The brother of this gentleman, Count Alexander De La Borde, remained in France, and escaping the dangers of the time, settled down to literary work. He became a member of the French Institute and a Buonapartist. He was greatly interested in voyages of discovery, and wrote a book on Spain. A great admirer of Captain Cook, he put up a statue of the circumnavigator in his park at Mereville.

From a literary point of view the church is interesting, because "Young Oldham," a "poet of merit," is buried here. His monument, containing the following inscription, is fixed on the pier of the nave arcade facing the entrance :—

"M. S.

Oldhami poetae quo nemo sacro furore plenior, nemo rebus sublimior aut verbis felicius andax ! Cujus famam omni aevo propria satis consecrabunt carmina quem inter primos honoratissimi Gulielemi Comitis de Kingston amplexus Variolis correptum heu ! nimis immatura mors rapuit et in coelestem transtulit chorum Natus Shipton in agro Gloucestrensi. In aula Sancti Edmundi Oxonice Graduatus Obiit 19 April A.D. 1683 astatis 30."

The Church plate is of plain silver, and is very fine, and bears the same date as the restoration of the church, i.e., A.D. 1666, on which occasion it was presented by the Marquis of Dorchester.

Lovers of music will be interested to know that the "pitch pipe" that did duty for the purpose of sounding the note before the introduction of musical instruments, is still to be seen. It is like a small organ pipe about 14in. long, with all the notes marked on a sliding scale.

Oldham's tablet, Holme Pierrepont church.
Oldham's tablet, Holme Pierrepont church.

Mr. J. Potter Briscoe, F.R.S.L., followed with a paper about the local poet, Oldham, who is buried here.

Holme Pierrepont contains all that is mortal of a seventeenth century poet, who has been designated " the English Juvenal," because of his satirical writings against the Jesuits; and the tablet to whose memory erected by his patron, is before you. The following is a translation into English, from the Latin inscription on the memorial tablet:—" Sacred to the memory of the poet Oldham, than whom no one was more filled with holy rage, no one in themes was more sublime, or in words more happily daring ! whose fame in every age his own poems will consecrate enough; whom, as he was seized alas with small-pox, amid the earliest caresses of the most honourable William, Earl of Kingston, death unripe beyond measure snatched away and transferred to the heavenly choir. Born at Shipton in the county of Gloucester, a graduate at St. Edmund's Hall, Oxford, he died 19 April, 1683, at the age of 30."

John Oldham, for such was his name, was only thirty years of age when he fell a victim to small-pox in 1683. There is a discrepancy between the burial register and the tablet in-inscription. Oldham had lived at the adjoining Hall with his admirer, the Earl of Kingston. As indicated on the tablet he was not a native of Nottinghamshire, but his writings had attracted the attention of the patron under whose roof he probably died. Oldham, who had formerly been a gay young man, had sobered down and been invited to become Lord Kingston's chaplain. He declined this position, but came as a guest to Holme Pierrepont. Previously to this he had been engaged in educational work in a private family, and before that at Croydon. He took his B.A. degree at Oxford, in 1674. He was the son of a Nonconformist minister. While at the University he printed an anonymous satire which resulted in his being rusticated. Oldham lived at a time when, and among people by whom, religious and sectarian topics were discussed with much zeal and bitterness, facts which greatly influenced his opinions and actions. He penned, as a result, some bitter "Satires upon the Jesuits," and wrote an ironical "Satire against Virtue," several Pindaric odes, many imitations also of Horace and other Latin poets. Oldham's "Satires on the Jesuits" have passed through several editions, and his collected works into about ten editions, the latest being issued in 1854, and forming a volume in Bell's "Annotated edition of the English Poets." He was greatly influenced by Dryden. He lacks the polish of that author, but occasionally excelled him in strength as a satirist. On the death of Oldham Dryden wrote some appreciative lines of which these form a portion:—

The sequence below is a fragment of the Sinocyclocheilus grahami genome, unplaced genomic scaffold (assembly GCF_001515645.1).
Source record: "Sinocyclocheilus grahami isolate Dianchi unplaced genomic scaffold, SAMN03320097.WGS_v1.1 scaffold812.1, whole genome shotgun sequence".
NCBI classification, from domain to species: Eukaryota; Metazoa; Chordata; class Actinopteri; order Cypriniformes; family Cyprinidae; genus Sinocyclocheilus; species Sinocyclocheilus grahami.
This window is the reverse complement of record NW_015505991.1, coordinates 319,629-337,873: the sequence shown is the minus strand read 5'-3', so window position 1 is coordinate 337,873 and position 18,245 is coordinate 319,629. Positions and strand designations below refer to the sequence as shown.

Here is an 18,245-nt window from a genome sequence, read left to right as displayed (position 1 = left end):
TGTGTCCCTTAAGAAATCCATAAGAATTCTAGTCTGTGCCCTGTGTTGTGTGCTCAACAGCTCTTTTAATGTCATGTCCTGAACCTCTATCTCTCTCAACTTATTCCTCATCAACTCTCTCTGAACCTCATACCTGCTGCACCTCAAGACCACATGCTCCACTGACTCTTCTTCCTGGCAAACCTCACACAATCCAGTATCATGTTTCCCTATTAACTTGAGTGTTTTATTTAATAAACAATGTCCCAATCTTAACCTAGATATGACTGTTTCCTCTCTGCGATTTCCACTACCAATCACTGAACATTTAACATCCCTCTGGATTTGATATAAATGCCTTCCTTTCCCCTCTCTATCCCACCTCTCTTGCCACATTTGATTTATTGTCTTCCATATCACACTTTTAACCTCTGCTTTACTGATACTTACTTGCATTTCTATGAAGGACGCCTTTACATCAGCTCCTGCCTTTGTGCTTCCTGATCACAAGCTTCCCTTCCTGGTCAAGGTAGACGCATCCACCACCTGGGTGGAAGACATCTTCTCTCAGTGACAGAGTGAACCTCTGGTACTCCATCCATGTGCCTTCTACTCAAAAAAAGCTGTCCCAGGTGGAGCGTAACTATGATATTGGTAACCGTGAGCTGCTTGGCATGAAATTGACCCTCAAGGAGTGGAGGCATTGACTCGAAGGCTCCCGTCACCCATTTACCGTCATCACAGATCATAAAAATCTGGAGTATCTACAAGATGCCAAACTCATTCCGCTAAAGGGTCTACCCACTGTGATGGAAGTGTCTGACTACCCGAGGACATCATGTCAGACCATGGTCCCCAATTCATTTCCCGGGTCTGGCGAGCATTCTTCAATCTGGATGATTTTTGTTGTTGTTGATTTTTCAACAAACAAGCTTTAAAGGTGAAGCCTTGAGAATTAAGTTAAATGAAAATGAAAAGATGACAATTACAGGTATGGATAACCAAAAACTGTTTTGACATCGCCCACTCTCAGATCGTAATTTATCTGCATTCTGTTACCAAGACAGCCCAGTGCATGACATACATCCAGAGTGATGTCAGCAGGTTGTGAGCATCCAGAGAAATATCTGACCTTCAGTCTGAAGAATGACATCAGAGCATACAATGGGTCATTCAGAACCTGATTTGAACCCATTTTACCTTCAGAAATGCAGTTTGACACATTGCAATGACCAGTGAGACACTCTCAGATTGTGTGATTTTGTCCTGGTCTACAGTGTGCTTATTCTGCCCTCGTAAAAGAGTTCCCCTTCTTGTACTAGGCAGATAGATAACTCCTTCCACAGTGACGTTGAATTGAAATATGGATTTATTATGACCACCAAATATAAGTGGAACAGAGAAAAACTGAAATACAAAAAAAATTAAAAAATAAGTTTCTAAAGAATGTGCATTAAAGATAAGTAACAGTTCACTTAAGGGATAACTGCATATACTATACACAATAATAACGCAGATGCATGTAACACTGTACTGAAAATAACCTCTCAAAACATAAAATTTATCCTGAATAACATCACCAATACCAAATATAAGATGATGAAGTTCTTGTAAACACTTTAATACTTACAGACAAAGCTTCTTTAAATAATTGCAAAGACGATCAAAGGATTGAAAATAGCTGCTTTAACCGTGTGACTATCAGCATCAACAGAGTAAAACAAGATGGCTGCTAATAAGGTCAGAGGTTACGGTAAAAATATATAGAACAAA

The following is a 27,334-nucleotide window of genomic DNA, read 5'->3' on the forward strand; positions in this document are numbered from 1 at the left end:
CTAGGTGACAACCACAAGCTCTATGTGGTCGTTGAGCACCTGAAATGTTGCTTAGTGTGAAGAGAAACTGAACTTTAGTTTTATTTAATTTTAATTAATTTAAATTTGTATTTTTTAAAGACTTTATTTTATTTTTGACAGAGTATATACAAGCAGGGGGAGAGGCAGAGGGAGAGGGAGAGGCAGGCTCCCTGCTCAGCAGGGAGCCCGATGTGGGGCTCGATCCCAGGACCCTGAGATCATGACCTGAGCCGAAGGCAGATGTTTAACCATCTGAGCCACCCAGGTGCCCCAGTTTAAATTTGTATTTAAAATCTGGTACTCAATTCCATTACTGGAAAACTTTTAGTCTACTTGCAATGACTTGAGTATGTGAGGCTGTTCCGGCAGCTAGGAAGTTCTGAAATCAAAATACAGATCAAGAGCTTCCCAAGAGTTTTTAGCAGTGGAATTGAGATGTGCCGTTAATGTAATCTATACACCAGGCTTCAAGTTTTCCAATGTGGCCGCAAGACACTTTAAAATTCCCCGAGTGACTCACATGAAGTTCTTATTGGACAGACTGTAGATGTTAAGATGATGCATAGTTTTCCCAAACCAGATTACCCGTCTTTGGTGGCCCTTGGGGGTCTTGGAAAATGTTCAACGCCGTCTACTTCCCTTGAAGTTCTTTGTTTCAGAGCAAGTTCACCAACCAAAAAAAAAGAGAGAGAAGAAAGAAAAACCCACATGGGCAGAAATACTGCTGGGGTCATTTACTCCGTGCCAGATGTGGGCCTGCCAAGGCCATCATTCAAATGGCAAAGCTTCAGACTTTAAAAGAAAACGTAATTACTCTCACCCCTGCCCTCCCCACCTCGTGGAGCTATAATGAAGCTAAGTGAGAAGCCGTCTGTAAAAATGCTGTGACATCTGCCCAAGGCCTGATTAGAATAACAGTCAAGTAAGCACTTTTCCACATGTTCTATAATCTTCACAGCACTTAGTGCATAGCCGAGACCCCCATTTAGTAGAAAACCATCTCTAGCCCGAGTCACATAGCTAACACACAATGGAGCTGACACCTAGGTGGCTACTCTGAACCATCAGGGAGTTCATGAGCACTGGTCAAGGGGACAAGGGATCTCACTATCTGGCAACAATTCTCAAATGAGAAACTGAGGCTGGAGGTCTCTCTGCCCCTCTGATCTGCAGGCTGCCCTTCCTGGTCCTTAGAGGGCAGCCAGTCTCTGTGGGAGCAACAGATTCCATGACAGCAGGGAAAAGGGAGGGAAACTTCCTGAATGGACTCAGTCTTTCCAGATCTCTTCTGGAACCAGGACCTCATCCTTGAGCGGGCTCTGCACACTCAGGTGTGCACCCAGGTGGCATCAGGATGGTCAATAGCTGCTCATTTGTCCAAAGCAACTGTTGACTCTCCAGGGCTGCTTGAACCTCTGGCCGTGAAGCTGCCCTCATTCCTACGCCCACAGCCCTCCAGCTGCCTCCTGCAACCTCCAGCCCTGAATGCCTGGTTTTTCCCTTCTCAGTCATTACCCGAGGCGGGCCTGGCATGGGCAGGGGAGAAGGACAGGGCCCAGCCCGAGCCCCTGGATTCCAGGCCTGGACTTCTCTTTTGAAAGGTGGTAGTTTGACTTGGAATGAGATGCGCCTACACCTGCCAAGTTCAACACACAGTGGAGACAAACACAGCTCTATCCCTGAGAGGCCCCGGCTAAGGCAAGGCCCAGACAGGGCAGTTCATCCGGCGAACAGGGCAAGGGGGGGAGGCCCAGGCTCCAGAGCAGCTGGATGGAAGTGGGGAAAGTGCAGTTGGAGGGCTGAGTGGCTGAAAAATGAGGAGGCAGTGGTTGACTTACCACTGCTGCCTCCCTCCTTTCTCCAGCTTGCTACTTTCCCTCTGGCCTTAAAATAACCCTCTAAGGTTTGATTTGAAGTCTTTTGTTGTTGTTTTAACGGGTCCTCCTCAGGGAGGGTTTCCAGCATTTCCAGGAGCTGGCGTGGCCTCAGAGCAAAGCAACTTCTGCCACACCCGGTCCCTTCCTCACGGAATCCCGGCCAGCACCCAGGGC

"Thy generous fruits, though gathered ere their prime, Still showed a quickness; and maturing time But mellows what we write to the dull sweets of rhyme. Once more, hail and farewell, farewell thou young, But ah, too short, Marcellus of our tongue. Thy brows with ivy and with laurels bound, But fate and gloomy night encompass thee around."

Reasonable allowance being made for the common language and usages of the period, Oldham is entitled to credit for the general tendency of his writings. The end he had in view should be taken into account in forming an estimate of the means he employed. If he descended into coarseness, it was not to stimulate a prurient or depraved appetite, but to turn against vice its own weapons. The licentiousness of the age, the servility of pandering authors, the neglect of literature, the pride and profligacy of the nobility, and the degradation of the lower orders of the clergy, are the topics upon which he gives free scope to his honest satire; and he knew that if he treated them with delicacy and reserve, he must inevitably fail to make the impression he desired. He was too much in earnest to pick and choose his phrases, or trim his versification. He thought only of the matter and was indifferent to the manner. As he has himself frankly acknowledged, the indignation is everywhere paramount to the art.

"Nor needs there art or genius here to use, Where indignation can create a muse."

In the core of his bold and vehement satires there is a sound and permanent material which may be safely liberated from incidental impurities. His faults strike the most careless reader; who soon, however, begins to perceive that they are the faults of an impetuous temperament, and not of ignorance or incapacity, and that Oldham's merits must be estimated by a very different test.